_ _ I. David addresses himself to God, Psalms 4:1. Whether the sons of men, to whom he is about to speak, will hear, or whether they will forbear, he hopes and prays that God will give him a generous audience, and an answer of peace: “Hear me when I call, and accept my adorations, grant my petitions, and judge upon my appeals; have mercy upon me, and hear me.” All the notice God is pleased to take of our prayers, and all the returns he is pleased to make to them, must be ascribed, not to our merit, but purely to his mercy. “Hear me for thy mercy-sake” is our best plea. Two things David here pleads further: — 1. “Thou art the God of my righteousness; not only a righteous God thyself, but the author of my righteous dispositions, who hast by the grace wrought that good that is in me, hast made me a righteous man; therefore hear men, and so attest thy own work in me; thou art also the patron of my righteous cause, the protector of my wronged innocency, to whom I commit my way, and whom I trust to bring forth my righteousness as the light.” When men condemn us unjustly, this is our comfort, It is God that justifies; he is the God of a believer's righteousness. 2. “Thou has formerly enlarged me when I was in distress, enlarged my heart in holy joy and comfort under my distresses, enlarged my condition by bringing me out of my distresses; therefore now, Lord, have mercy upon me, and hear me.” The experience we have had of God's goodness to us in enlarging us when we have been in distress is not only a great encouragement to our faith and hope for the future, but a good plea with God in prayer. “Thou hast; wilt thou not? For thou art God, and changest not; thy work is perfect.”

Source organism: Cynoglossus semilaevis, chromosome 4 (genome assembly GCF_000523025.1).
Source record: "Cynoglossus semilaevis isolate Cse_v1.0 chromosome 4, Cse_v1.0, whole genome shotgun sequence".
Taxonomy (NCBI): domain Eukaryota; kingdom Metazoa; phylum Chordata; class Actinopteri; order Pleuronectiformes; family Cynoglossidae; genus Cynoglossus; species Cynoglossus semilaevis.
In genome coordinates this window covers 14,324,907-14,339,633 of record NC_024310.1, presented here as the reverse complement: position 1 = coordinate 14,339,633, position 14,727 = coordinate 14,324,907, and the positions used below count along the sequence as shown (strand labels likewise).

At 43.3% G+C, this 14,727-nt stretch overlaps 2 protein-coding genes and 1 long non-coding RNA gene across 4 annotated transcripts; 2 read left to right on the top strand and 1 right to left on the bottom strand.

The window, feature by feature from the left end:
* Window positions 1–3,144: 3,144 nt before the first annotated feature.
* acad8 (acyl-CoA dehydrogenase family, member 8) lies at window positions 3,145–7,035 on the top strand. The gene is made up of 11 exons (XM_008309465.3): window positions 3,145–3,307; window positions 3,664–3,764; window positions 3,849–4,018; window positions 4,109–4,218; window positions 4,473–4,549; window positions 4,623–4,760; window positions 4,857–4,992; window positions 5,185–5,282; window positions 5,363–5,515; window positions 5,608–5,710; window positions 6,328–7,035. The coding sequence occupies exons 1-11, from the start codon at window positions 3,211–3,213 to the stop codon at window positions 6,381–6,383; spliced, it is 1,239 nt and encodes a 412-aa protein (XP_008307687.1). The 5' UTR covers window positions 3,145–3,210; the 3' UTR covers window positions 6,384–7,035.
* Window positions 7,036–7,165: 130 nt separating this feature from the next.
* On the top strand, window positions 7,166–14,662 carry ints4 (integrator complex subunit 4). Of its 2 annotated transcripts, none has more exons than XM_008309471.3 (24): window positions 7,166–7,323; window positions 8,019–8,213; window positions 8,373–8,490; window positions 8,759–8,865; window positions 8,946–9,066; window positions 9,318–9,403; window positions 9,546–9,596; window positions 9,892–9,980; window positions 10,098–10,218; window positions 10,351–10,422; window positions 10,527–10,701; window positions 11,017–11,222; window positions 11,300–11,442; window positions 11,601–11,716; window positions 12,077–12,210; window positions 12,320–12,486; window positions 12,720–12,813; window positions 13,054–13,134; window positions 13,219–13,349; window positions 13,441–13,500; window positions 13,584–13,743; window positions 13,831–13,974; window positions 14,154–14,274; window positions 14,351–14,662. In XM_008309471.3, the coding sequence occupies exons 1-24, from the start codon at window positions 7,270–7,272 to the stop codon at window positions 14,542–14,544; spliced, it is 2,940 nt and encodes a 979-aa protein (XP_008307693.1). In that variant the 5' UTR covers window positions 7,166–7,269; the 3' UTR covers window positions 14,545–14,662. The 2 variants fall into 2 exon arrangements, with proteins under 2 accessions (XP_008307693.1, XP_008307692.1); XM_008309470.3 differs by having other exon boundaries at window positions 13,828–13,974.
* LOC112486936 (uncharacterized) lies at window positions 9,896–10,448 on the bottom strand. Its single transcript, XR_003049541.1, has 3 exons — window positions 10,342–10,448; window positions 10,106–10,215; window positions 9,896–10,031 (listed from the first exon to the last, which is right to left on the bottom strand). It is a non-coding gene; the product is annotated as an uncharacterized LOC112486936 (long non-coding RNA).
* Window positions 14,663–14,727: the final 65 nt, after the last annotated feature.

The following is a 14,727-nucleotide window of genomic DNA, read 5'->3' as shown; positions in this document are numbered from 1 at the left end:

_ _ II. He addresses himself to the children of men, for the conviction and conversion of those that are yet strangers to God, and that will not have the Messiah, the Son of David, to reign over them.